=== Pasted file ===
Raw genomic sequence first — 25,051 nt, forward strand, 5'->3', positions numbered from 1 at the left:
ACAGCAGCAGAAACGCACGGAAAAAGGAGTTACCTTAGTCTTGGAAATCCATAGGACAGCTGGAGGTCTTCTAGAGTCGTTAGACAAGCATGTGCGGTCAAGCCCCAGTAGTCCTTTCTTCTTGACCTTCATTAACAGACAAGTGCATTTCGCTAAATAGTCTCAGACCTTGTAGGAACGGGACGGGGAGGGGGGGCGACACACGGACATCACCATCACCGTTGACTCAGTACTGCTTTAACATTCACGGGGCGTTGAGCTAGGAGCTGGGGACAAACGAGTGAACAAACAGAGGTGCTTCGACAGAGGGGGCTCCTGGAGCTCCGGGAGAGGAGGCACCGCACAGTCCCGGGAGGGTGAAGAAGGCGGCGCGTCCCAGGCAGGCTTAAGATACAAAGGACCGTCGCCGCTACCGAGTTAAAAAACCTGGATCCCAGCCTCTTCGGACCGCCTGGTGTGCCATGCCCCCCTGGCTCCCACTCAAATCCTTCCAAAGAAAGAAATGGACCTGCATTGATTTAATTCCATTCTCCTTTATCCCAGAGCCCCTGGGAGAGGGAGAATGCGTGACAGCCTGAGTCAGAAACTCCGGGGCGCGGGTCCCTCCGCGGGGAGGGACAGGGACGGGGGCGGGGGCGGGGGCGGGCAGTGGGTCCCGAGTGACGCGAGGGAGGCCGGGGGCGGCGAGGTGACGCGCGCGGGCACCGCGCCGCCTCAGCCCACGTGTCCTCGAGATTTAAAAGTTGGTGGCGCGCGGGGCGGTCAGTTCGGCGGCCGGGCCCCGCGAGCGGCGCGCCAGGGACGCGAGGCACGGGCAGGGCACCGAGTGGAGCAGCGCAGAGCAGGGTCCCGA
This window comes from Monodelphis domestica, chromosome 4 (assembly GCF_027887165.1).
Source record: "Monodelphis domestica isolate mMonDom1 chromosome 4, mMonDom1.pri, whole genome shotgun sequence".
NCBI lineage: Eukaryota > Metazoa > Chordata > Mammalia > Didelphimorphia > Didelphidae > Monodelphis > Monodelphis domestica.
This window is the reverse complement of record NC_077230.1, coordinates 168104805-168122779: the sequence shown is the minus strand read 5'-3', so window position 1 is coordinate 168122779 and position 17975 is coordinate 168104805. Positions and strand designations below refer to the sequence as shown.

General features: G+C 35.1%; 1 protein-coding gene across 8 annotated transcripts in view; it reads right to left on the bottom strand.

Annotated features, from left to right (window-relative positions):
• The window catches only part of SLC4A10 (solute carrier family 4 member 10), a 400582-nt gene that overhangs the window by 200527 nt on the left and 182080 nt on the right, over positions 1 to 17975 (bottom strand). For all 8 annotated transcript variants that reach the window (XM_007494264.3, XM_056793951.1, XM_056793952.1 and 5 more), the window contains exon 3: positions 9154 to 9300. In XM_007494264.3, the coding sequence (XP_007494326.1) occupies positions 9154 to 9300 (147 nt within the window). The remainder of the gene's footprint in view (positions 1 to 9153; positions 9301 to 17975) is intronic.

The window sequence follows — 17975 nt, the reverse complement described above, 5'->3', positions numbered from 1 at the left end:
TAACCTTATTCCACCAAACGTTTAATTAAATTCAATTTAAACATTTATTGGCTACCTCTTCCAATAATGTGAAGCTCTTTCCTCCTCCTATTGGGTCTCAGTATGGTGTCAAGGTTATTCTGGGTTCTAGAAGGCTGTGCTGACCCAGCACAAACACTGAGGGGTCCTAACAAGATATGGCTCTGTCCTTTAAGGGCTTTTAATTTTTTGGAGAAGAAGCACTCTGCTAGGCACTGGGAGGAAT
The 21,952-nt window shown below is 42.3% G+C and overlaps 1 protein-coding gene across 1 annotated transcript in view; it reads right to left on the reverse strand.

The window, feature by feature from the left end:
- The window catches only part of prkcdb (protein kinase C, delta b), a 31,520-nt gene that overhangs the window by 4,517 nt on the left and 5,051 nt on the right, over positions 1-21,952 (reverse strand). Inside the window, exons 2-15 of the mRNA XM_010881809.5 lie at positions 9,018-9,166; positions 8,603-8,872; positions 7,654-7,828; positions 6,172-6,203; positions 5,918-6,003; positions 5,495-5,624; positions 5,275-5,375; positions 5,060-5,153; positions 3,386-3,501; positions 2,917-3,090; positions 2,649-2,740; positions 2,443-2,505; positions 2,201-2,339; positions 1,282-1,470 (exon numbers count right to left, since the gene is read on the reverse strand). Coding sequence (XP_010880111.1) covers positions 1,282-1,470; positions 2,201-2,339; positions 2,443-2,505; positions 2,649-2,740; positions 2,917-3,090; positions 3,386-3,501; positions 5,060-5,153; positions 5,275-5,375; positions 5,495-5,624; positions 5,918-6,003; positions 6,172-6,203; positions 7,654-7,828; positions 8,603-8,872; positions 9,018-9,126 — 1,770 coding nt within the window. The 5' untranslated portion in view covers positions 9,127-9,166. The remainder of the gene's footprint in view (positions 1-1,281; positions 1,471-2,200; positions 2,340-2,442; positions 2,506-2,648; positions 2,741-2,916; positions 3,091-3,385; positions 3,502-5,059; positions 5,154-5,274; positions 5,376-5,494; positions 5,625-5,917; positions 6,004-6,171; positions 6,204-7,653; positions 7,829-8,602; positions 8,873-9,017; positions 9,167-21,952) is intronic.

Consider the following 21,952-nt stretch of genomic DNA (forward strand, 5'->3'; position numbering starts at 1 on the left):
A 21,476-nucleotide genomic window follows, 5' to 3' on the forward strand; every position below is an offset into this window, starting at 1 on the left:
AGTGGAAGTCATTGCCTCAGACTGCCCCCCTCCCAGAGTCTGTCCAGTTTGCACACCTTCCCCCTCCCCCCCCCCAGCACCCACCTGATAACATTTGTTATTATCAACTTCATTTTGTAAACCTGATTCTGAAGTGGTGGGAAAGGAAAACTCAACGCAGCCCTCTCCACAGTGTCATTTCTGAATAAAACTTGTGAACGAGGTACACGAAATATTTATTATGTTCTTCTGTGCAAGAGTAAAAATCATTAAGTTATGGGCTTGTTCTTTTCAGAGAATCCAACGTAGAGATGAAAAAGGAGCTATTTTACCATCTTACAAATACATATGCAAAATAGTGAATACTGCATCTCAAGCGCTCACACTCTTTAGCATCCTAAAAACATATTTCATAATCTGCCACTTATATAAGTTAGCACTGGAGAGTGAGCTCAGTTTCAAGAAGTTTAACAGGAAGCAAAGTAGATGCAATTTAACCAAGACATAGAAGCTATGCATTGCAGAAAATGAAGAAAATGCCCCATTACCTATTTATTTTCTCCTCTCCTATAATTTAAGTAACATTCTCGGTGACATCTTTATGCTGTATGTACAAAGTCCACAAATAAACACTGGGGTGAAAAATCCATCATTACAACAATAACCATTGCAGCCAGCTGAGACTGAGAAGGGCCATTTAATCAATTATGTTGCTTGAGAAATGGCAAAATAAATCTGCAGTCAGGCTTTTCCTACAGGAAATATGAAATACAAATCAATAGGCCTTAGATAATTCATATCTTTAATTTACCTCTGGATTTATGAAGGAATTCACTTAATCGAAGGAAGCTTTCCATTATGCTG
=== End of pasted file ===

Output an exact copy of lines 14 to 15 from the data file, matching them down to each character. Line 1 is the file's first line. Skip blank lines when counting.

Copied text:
- The window catches only part of prkcdb (protein kinase C, delta b), a 31,520-nt gene that overhangs the window by 4,517 nt on the left and 5,051 nt on the right, over positions 1-21,952 (reverse strand). Inside the window, exons 2-15 of the mRNA XM_010881809.5 lie at positions 9,018-9,166; positions 8,603-8,872; positions 7,654-7,828; positions 6,172-6,203; positions 5,918-6,003; positions 5,495-5,624; positions 5,275-5,375; positions 5,060-5,153; positions 3,386-3,501; positions 2,917-3,090; positions 2,649-2,740; positions 2,443-2,505; positions 2,201-2,339; positions 1,282-1,470 (exon numbers count right to left, since the gene is read on the reverse strand). Coding sequence (XP_010880111.1) covers positions 1,282-1,470; positions 2,201-2,339; positions 2,443-2,505; positions 2,649-2,740; positions 2,917-3,090; positions 3,386-3,501; positions 5,060-5,153; positions 5,275-5,375; positions 5,495-5,624; positions 5,918-6,003; positions 6,172-6,203; positions 7,654-7,828; positions 8,603-8,872; positions 9,018-9,126 — 1,770 coding nt within the window. The 5' untranslated portion in view covers positions 9,127-9,166. The remainder of the gene's footprint in view (positions 1-1,281; positions 1,471-2,200; positions 2,340-2,442; positions 2,506-2,648; positions 2,741-2,916; positions 3,091-3,385; positions 3,502-5,059; positions 5,154-5,274; positions 5,376-5,494; positions 5,625-5,917; positions 6,004-6,171; positions 6,204-7,653; positions 7,829-8,602; positions 8,873-9,017; positions 9,167-21,952) is intronic.

Consider the following 21,952-nt stretch of genomic DNA (forward strand, 5'->3'; position numbering starts at 1 on the left):